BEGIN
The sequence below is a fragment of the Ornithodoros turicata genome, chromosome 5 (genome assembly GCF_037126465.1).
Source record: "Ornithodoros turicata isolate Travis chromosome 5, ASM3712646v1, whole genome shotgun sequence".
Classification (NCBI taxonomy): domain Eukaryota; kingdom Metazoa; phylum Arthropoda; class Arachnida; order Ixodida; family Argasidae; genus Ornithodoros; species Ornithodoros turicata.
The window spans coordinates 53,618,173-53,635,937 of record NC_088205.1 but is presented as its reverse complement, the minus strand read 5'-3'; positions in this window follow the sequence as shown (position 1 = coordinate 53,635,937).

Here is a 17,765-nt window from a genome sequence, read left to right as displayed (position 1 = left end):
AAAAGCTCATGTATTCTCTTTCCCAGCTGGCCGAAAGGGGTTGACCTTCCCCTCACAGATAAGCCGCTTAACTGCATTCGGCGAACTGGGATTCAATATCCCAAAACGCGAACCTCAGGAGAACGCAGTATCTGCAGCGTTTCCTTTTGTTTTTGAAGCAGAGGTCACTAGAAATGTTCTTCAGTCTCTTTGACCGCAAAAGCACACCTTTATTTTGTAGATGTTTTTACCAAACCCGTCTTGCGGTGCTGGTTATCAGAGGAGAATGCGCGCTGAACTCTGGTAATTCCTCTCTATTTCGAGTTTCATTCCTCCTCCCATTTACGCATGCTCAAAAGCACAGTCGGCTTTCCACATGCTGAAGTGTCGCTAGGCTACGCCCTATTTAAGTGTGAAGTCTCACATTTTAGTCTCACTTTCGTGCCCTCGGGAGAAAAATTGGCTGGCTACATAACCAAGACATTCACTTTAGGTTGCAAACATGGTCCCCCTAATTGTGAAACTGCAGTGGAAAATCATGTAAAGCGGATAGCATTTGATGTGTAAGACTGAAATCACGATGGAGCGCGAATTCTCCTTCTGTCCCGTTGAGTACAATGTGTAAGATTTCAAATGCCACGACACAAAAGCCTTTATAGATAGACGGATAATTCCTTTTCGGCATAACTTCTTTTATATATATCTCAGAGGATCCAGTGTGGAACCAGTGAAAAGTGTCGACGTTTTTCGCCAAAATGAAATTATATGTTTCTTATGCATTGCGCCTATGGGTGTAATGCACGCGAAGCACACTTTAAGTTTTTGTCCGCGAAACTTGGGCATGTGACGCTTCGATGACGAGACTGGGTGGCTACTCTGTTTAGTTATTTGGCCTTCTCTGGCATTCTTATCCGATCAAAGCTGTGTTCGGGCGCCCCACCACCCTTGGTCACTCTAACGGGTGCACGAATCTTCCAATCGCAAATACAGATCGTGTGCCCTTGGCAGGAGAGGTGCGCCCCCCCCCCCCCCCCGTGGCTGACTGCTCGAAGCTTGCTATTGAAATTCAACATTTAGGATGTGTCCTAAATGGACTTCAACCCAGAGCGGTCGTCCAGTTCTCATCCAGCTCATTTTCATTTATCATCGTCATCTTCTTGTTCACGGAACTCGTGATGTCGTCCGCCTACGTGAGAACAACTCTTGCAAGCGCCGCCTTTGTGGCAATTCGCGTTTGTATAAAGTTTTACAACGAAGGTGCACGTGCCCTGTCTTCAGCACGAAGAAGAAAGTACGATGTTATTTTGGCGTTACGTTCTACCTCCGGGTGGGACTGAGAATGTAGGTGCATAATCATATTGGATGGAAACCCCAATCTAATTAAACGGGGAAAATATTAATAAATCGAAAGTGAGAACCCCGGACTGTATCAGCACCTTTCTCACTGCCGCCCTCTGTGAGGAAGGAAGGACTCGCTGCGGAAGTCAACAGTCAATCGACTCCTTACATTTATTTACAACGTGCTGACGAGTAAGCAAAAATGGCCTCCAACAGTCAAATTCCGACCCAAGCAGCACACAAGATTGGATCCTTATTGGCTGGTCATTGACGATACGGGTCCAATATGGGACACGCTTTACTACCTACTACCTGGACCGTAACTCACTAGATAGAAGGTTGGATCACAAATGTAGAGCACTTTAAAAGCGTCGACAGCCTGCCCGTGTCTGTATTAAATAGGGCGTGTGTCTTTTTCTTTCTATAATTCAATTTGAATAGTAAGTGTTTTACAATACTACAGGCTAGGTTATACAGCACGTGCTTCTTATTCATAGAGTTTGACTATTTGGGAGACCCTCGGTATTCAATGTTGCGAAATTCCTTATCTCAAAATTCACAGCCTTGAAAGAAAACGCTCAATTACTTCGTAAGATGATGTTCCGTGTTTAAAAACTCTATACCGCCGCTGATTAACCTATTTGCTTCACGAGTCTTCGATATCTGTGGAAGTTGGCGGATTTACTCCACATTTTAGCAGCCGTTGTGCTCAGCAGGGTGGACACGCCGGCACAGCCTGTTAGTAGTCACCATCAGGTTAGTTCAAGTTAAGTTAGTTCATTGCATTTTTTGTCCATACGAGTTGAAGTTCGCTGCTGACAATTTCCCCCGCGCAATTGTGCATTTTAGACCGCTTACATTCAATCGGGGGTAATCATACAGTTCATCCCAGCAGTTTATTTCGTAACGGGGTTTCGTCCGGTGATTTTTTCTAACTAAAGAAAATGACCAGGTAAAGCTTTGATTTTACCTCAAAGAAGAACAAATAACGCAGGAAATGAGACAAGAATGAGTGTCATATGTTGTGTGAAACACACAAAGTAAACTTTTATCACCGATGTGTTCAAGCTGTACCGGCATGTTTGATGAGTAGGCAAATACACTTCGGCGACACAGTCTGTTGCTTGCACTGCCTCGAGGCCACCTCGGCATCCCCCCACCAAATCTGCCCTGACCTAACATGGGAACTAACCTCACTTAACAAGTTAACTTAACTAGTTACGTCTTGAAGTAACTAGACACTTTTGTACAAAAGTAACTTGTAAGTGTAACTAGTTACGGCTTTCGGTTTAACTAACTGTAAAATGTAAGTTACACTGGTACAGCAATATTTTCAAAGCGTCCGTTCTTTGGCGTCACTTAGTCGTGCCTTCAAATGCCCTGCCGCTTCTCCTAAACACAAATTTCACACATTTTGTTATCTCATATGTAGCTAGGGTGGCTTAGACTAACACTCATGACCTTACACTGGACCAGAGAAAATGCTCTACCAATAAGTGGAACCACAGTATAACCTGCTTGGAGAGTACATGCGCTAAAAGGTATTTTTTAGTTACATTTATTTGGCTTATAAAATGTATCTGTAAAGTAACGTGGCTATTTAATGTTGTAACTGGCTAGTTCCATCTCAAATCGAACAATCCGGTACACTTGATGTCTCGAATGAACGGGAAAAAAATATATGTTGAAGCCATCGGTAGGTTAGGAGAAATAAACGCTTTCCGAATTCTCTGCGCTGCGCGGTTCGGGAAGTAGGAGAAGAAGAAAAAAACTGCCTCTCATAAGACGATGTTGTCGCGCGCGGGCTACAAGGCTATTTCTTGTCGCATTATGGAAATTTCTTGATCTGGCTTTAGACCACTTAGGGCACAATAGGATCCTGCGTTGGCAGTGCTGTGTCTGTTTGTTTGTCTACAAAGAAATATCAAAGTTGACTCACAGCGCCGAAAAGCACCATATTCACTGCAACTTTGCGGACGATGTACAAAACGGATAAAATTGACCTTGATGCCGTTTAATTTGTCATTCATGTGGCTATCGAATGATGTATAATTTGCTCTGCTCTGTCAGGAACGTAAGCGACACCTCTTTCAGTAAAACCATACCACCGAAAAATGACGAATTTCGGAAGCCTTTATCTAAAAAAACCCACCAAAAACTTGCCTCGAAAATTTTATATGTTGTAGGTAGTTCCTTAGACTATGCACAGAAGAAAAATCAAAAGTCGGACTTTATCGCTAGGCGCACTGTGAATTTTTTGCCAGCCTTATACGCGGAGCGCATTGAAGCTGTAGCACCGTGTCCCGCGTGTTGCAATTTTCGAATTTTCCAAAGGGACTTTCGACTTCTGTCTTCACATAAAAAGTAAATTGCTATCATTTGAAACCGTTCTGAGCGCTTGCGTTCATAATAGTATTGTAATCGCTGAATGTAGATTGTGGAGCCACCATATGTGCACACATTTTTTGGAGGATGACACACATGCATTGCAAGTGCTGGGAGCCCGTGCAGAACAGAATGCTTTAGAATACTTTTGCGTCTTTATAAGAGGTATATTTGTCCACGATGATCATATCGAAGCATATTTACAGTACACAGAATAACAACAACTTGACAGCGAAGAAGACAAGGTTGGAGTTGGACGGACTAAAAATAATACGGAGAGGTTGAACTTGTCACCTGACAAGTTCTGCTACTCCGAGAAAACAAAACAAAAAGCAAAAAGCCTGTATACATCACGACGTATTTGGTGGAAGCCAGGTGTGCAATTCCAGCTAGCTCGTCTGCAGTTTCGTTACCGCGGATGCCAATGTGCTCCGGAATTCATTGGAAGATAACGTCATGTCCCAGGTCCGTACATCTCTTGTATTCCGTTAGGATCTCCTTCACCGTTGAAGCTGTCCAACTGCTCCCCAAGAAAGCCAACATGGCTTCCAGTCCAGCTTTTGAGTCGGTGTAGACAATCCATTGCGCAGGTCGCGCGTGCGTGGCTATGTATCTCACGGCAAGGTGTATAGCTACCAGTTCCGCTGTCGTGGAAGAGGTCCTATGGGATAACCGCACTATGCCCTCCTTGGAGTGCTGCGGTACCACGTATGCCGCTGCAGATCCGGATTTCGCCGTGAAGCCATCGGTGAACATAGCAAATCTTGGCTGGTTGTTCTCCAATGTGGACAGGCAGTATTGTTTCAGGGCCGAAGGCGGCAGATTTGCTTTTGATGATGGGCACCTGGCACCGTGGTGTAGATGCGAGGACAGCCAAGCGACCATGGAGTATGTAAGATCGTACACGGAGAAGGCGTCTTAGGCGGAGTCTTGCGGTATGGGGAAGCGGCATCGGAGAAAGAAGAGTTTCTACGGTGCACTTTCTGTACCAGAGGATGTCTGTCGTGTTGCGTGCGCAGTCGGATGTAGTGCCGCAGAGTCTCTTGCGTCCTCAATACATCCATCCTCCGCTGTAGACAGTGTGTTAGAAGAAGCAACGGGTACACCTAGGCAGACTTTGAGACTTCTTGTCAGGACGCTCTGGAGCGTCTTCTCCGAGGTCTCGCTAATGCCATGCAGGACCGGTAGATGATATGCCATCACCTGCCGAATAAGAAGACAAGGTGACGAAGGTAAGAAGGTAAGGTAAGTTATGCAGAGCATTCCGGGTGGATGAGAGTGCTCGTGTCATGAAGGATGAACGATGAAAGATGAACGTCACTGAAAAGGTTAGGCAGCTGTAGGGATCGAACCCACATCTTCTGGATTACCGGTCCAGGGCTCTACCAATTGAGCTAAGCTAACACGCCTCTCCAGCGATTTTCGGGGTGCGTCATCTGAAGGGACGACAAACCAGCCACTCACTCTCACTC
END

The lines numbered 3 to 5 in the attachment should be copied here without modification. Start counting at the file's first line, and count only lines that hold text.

Classification (NCBI taxonomy): domain Eukaryota; kingdom Metazoa; phylum Arthropoda; class Arachnida; order Ixodida; family Argasidae; genus Ornithodoros; species Ornithodoros turicata.
The window spans coordinates 53,618,173-53,635,937 of record NC_088205.1 but is presented as its reverse complement, the minus strand read 5'-3'; positions in this window follow the sequence as shown (position 1 = coordinate 53,635,937).

Here is a 17,765-nt window from a genome sequence, read left to right as displayed (position 1 = left end):